Wilkins, Amy C. 2010. “’So Full of Myself as a Chick’: Goth Women, Sexual Independence, and Gender Egalitarianism.” In The Politics of Women’s Bodies: Sexuality, Appearance, and Behavior, 3rd ed. Edited by Rose Weitz. New York: Oxford University Press, pp. 163-176.
Third wave’s blend into postfeminism: “a somewhat valgue belief in gender equality, coupled with a belief that women already have won equality and so should now focus on enjoying their freedoms – especially sexual freedoms” (163 – Weitz’s introduction to Wilkins). Subcultural scenes as a buffer from mainstream judgement, using subculture’s celebration of agent sexuality as a resource of sexual resistance against dominant notions of sexuality, femininity, etc. Women’s agent sexuality is stigmatized in the US – labeling of ‘deviant’ sexualities offers stigma that controls behavior in a variety of ways – dress, co-presence, interactions (Lees 1993). However, double standard does not apply similarly to men, which helps reinforce power and distinction from women. Subcultural protection and encouragement in dressing (sexually) provocatively, enforce consequence for those who overstep lines of consent/mutual desire. Respect of spatial boundaries in dance, interaction; putting onus on women to extend offers of attraction, invitations, openness of dress – including nudity. However, this was often monitored differently by size of person and attractiveness – women in club not only not exempt from critical gaze, but are offered it by both men and women. Polyamory’s double standard – bisexual women can date other women, but not other men – explaining that men did not view other women as a “threat”. Challenging gender inequalities on one front – sexuality – only partially challenges larger systemic inequalities between men and women.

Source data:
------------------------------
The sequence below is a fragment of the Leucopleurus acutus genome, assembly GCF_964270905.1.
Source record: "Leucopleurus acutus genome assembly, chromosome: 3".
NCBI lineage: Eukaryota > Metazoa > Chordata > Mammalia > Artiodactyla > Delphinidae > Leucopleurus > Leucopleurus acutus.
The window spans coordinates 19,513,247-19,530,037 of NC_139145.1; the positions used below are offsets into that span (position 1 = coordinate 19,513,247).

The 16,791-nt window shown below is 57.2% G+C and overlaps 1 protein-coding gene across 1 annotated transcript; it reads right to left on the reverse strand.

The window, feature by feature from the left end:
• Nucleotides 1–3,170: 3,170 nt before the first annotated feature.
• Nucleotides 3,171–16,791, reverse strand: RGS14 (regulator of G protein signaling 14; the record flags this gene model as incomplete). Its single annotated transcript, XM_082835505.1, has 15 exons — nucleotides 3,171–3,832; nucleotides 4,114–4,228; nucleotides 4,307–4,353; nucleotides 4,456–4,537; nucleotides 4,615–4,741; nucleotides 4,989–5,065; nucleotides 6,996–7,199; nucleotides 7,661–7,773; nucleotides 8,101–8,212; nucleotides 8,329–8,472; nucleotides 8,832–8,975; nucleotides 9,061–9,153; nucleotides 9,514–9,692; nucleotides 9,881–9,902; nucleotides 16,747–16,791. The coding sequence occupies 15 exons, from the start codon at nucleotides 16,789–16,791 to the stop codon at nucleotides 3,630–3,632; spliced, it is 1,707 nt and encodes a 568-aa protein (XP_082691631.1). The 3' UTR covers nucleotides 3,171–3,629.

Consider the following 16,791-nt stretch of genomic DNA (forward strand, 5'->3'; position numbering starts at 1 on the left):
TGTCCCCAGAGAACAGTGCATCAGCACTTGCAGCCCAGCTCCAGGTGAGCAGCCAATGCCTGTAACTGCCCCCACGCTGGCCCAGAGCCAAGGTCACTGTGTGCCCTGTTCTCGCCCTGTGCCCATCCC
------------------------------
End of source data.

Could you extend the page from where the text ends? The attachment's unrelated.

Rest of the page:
CITE: Lees, Sue. 1993. Sugar and Spice: Sexuality and Adolescent Girls. London: Penguin.